Tag Archives: 2016

Best Bollywood Movies of 2016

2016 was a darned good year for Hindi films, with positive reviews outnumbering negative reviews 26-22 at this site. Here’s my list of the Best Bollywood Movies of 2016. (Click on the title of each movie to read my original review.)

I should start by noting that Dhanak — which released theatrically in the United States and India in June, 2016 — would have made the list had it not already appeared on my Best of 2015 list. I watched it as part of the 2015 Chicago South Asian Film Festival.

As for the ten films that did make the 2016 list, two stood out for employing narrative structures that reflect their subject matter. Pink begins with the aftermath of a sexual assault, and not until the ending credits do we see the events as they really happened, echoing the “he said, she said” nature of many sexual assault cases. Waiting isn’t afraid to show its characters being bored, a feeling anyone who’s spent time in a hospital can relate to.

Neerja and Aligarh were emotional true stories featuring riveting performances by their lead actors: Sonam Kapoor and Manoj Bajpayee, respectively. Parched also earned a nod for the stellar performances by its four female co-leads.

Two films mastered genres with spotty track records in Bollywood: superhero movies and sex comedies. A Flying Jatt was a welcome nod to the colorful, optimistic type of superhero flick that has fallen out of favor in Hollywood in recent years, featuring an ordinary protagonist who discovers his inner hero (with a little divine assistance, providing a compelling subplot about religious identity). Unlike the two worst Bollywood movies of 2016 — the mean-spirited sex comedies Mastizaade and Kyaa Kool Hain Hum 3Brahman Naman is raunchy and hilarious, aiming most of its jokes at its hapless leading man.

South Korean films have inspired a number of Hindi thrillers in recent years (Rocky Handsome and Jazbaa, for instance), but the chilling Raman Raghav 2.0 is totally Indian, especially in regard to the way director Anurag Kashyap uses music to guide the audience through emotional moments.

The two films at the top of this year’s list earn their spots by tackling tough subjects in otherwise very commercial fare. Udta Punjab harnessed the star-power of Kareena Kapoor Khan, Alia Bhatt, Shahid Kapoor, and Diljit Dosanjh to deftly address Punjab’s drug crisis and make it relevant to people not directly affected by it.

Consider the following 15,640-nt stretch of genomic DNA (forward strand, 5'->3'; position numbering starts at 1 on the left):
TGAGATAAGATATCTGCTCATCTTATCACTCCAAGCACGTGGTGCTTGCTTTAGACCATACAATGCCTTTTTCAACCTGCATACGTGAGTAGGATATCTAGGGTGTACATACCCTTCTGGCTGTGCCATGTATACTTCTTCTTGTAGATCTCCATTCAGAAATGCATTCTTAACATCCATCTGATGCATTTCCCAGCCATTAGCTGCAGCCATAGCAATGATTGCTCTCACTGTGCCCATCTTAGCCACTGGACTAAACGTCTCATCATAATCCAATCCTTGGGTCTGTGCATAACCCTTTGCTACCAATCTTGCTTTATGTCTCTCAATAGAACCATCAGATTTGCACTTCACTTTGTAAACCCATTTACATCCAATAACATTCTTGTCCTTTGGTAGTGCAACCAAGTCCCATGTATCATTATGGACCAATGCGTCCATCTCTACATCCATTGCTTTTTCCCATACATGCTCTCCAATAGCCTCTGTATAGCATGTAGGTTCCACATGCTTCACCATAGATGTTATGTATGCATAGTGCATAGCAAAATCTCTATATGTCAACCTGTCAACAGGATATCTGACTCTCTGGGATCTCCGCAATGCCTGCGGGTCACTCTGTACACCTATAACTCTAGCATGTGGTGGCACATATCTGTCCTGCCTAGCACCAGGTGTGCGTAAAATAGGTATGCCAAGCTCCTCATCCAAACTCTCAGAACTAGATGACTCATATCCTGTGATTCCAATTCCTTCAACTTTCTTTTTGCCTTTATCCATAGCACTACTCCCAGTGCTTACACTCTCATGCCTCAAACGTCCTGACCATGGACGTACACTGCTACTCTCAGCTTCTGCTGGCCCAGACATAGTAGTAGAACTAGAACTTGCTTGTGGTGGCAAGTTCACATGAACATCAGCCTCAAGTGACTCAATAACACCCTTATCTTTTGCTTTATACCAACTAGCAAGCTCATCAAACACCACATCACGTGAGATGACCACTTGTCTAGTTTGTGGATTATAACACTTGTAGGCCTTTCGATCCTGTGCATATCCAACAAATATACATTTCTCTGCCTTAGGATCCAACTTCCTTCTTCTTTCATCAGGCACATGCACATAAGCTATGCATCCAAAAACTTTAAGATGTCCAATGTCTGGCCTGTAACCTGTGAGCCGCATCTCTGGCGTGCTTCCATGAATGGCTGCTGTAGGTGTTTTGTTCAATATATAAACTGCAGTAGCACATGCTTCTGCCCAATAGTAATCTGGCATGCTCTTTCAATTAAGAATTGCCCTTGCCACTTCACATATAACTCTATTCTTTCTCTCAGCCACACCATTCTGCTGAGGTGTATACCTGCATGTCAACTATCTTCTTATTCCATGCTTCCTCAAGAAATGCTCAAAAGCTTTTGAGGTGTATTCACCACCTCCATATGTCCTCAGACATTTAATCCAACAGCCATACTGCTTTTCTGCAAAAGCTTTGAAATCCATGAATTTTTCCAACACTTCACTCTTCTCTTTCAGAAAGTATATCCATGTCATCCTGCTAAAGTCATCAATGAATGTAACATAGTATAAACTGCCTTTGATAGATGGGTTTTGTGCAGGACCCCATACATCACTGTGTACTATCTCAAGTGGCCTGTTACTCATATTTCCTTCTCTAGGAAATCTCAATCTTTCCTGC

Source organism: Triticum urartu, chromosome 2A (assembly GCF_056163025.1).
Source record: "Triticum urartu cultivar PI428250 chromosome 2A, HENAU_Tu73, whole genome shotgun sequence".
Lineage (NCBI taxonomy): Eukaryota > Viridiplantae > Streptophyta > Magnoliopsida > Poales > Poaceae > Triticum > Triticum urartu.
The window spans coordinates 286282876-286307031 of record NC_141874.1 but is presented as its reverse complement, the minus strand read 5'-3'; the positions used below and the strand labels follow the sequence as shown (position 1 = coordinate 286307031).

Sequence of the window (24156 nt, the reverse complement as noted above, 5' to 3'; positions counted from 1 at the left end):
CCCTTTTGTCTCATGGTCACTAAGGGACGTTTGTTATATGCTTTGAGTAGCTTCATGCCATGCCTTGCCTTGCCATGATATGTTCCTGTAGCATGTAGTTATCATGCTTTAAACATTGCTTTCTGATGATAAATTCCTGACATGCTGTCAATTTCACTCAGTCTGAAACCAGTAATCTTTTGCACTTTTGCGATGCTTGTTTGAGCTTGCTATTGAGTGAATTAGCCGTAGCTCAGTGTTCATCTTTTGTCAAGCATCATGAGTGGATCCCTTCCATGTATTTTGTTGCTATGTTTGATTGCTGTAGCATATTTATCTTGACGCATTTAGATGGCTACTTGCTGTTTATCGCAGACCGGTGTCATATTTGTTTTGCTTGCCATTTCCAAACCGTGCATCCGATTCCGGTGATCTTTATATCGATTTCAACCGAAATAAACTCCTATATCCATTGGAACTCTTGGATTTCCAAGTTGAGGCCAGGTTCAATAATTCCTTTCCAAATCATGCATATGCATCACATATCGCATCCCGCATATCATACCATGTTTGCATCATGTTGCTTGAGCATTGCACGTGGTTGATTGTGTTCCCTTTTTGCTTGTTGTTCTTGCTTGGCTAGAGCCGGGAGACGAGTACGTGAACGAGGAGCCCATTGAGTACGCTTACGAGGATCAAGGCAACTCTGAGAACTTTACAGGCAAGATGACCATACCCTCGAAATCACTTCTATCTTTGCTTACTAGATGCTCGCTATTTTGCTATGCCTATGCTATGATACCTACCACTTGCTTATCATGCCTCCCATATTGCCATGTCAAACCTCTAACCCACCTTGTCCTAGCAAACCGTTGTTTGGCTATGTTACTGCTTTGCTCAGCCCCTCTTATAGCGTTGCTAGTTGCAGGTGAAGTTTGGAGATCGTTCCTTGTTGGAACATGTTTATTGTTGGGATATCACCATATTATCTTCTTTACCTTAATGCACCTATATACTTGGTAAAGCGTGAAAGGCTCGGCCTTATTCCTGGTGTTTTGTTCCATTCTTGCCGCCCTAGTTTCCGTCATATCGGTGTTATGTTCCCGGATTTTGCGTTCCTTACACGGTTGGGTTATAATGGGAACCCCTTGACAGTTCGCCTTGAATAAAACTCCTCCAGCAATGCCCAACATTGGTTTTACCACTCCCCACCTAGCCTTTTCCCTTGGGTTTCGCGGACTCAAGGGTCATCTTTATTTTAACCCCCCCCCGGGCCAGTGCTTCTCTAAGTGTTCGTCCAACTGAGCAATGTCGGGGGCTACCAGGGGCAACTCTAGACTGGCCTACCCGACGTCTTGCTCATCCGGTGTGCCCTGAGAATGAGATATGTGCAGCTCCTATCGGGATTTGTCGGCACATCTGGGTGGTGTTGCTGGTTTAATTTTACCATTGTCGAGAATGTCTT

My favorite film of the year also featured a top-notch cast, including Alia Bhatt (again), Rishi Kapoor, Sidharth Malhotra, Fawad Khan, Rajat Kapoor, and Ratna Pathak. Kapoor & Sons bravely examines the secrets that family members keep from one another and the resentment that builds because of it, addressing issues like infidelity, parental favoritism, and homosexuality with sensitivity and compassion. That Kapoor & Sons also manages to be lots of fun just further cements it as my Best Bollywood Movie of 2016.

Check my Netflix list to see which of these films are available for streaming in the United States.

Kathy’s Best Bollywood Movies of 2016

  1. Kapoor & Sons — Buy/rent at Amazon or iTunes
  2. Udta Punjab — Buy at Amazon
  3. Aligarh — Buy at Amazon
  4. Parched — Buy/rent at Amazon or iTunes
  5. Brahman Naman
  6. Raman Raghav 2.0 — Buy at Amazon
  7. A Flying Jatt
  8. Neerja — Buy at Amazon
  9. Waiting — Buy at Amazon
  10. Pink — Buy at Amazon

Previous Best Movies Lists

Movie Review: Mostly Sunny (2016)

mostlysunny2 Stars (out of 4)

Buy or rent the movie at iTunes

Watching the documentary Most Sunny, I couldn’t put my finger on exactly what felt off about the film. Only later did I read that the documentary’s subject, actress Sunny Leone, has all but disowned the movie, refusing to attend its premiere at the Toronto International Film Festival in 2016. I can’t say I blame her, because the film is a mess.

During her interview segments, Sunny comes across as warm, funny, and smart. She’s candid about not just her history in the adult film industry but about money as well, celebrating the $100,000 signing bonus she demanded to appear on the Indian reality show Bigg Boss in 2008 as a life-changing sum.

Her killer curves and salacious past distract from her most admirable quality: her business acumen. With the help of her husband and business partner, Daniel Weber, she parlayed a lucrative career in porn into a production company and eventually success in mainstream Indian movies. Sunny herself says, “One thing I was good at was turning a quarter into a dollar.”